‘Richard –’ Her voice was small. ‘Richard, I’m scared. A little.’
He held her more tightly against his chest, cupping her soft guinea-gold head with his hand and drawing it to rest in the nook of his shoulder. She nuzzled her nose into his jacket, her small fingers curling around one of his buttons.
‘My Pen,’ he said softly, for now was not the time to call her ‘child’, or ‘brat’ – laughing endearments that they were. His chest felt tight, painful, and something was hoarse in his throat. ‘Pen, I’m sorry.’
She cast her eyes up to his face, her cheek still pressed into him; those eyes were as blue and trustful as they had been the day he had met her, cast in the guise of the veriest street urchin. ‘Richard, you have nothing to be sorry for. I married you, didn’t I?’ She smiled then, a little curling tug of the lips. ‘Although you did force my hand a little bit. But we knew – this might happen. And I’m happy, Richard, truly I am – you must believe me! I’m just – just a little scared as well; I feel much too young to be a – a mother.’ The last word was just a whisper.
He stroked her firm little chin with tender fingers, troubled by the slightly pinched look to her face, by the way she was shivering just a little bit, so little that he would not have noticed had he not been holding her so closely. He was not sure what he could say; he did feel sorry, rather desperately so, but Pen did not want to hear repeated apologies. She needed comfort, and he was not sure how to impart it.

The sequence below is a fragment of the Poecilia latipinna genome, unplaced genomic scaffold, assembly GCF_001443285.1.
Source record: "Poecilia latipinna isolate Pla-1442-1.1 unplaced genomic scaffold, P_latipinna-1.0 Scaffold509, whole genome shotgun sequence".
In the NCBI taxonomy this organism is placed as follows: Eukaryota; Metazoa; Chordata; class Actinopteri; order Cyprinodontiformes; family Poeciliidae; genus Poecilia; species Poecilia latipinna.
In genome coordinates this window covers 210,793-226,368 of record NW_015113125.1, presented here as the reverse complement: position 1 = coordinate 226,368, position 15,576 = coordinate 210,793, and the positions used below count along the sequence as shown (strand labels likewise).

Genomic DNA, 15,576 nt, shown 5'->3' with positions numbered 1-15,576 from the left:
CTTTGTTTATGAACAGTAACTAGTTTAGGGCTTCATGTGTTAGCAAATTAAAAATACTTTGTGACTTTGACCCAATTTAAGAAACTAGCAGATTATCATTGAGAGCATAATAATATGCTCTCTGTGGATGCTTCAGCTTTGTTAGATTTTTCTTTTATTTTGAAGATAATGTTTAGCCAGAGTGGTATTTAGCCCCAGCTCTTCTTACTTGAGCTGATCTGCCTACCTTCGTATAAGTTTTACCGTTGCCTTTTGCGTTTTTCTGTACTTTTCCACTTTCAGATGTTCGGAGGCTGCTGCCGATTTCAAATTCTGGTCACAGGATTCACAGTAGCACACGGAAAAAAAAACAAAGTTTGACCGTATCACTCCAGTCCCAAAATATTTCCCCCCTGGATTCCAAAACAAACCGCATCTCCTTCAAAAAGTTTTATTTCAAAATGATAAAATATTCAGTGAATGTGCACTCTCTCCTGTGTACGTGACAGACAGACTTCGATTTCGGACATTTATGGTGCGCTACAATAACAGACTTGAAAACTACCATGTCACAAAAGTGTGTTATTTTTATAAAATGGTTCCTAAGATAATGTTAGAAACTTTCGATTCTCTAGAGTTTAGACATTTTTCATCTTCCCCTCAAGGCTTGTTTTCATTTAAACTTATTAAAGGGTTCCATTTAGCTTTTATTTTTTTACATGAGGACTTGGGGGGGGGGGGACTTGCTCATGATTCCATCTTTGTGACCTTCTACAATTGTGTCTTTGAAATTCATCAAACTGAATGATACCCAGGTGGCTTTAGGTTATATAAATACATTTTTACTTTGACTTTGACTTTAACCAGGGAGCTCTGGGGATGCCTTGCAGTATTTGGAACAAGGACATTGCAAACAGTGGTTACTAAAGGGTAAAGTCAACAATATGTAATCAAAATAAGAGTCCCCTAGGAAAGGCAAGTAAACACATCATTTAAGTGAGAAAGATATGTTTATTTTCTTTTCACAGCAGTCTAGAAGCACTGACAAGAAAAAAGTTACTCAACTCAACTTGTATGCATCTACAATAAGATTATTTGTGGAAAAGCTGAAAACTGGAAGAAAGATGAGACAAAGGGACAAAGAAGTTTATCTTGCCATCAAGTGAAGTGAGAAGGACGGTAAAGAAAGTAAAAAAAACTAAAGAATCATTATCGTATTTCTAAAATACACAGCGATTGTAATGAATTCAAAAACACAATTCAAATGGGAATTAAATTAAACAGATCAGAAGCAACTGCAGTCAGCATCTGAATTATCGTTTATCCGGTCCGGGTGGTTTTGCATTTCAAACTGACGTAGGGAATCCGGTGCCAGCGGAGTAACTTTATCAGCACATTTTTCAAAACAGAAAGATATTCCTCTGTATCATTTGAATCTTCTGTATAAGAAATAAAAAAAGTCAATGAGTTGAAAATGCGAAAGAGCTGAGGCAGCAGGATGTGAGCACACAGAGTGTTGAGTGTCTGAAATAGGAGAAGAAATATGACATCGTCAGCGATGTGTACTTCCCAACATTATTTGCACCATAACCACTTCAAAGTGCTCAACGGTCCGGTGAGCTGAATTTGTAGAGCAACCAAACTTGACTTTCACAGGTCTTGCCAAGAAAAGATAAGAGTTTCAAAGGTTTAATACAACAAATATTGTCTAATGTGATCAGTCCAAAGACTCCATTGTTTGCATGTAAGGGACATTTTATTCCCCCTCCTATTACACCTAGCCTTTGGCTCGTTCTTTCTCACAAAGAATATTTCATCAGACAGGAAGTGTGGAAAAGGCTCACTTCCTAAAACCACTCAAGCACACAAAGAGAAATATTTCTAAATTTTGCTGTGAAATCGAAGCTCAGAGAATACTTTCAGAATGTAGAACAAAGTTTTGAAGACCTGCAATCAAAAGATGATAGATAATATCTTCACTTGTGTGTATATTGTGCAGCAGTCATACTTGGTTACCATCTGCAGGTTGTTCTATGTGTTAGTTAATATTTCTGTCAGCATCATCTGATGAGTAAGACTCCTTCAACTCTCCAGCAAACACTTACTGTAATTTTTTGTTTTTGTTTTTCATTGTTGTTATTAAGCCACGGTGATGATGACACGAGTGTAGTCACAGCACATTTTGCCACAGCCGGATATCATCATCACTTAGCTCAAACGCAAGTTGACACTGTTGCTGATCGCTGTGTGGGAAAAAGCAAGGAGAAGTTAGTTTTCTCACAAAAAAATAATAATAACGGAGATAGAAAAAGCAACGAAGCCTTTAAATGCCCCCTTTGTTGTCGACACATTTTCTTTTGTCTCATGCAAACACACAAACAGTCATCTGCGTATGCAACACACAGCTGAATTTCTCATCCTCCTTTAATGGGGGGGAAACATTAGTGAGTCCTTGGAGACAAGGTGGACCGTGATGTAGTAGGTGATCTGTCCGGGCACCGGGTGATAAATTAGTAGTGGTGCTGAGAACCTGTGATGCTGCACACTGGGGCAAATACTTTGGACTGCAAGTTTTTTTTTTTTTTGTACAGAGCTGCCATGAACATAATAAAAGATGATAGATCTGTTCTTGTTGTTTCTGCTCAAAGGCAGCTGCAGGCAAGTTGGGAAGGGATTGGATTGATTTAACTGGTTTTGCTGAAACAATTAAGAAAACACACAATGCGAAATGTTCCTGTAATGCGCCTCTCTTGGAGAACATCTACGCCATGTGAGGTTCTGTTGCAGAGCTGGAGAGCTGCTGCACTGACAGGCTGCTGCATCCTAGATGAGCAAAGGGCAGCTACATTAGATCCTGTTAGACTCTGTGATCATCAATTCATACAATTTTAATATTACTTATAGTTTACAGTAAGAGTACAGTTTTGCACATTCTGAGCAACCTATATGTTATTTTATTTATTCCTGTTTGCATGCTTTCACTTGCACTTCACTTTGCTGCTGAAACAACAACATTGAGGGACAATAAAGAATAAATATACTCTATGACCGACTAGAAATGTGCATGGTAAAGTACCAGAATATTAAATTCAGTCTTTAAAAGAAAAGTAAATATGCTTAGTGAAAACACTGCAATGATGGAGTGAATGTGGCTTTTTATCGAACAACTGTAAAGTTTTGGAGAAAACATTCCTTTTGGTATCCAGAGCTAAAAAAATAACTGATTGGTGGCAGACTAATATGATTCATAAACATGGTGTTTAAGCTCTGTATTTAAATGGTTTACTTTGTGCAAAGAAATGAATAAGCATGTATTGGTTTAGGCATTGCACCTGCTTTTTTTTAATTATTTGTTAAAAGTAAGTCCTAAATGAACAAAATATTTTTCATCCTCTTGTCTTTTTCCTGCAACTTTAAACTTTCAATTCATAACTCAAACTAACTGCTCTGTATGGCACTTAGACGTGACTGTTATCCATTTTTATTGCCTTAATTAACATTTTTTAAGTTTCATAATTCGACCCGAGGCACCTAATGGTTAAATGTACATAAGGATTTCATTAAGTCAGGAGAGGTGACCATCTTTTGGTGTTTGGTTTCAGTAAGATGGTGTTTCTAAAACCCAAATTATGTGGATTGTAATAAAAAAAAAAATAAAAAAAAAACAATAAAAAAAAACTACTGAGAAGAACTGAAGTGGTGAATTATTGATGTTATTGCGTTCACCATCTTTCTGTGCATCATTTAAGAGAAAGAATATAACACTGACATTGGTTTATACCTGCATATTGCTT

Before he could say anything, though, she was speaking again, murmuring the words against him, her hands gripping the fabric of his jacket.
‘It’s – my mother, you see. You know she died – having me, and I just – just can’t seem to stop thinking that maybe…’ Her hands loosened suddenly to reach more of him, her arms going about his neck and clinging there tightly, and she turned her head fully against him and buried her face in his chest.
He let out a worried huff of breath, and ran an agitated hand through his hair before bringing it back down to cuddle her to him again. ‘This is – truly – all my fault,’ he said.
Pen moved against him, looking up at his face again. ‘Richard,’ she said.
‘I should never have done this,’ he said, heavily, ‘it was reckless, foolish…’
Pen, oddly, was starting to look slightly amused. The pinched look she had had a minute before was fading. ‘Not very flattering, Richard,’ she murmured.
He stared down at her. ‘Pen…’
‘Richard!’ She hugged him hard, suddenly, a proper hug, wrapping her arms around his waist and squeezing. He rested his face in her hair.
‘Make me laugh,’ she whispered suddenly. ‘Tease me.’ She looked up at him, straight and clear, half-laughing, half-pleading. ‘Look after me. Call me a silly child – like you always do. Don’t – don’t start regretting – this.’
Richard looked back at her for a moment, look for look; and then he grinned. A little twisted, probably, but still a grin, and he lifted a long forefinger and rested it under her chin.
‘Very well, brat,’ he said lightly.
And then – not at all gently – he bent and kissed her.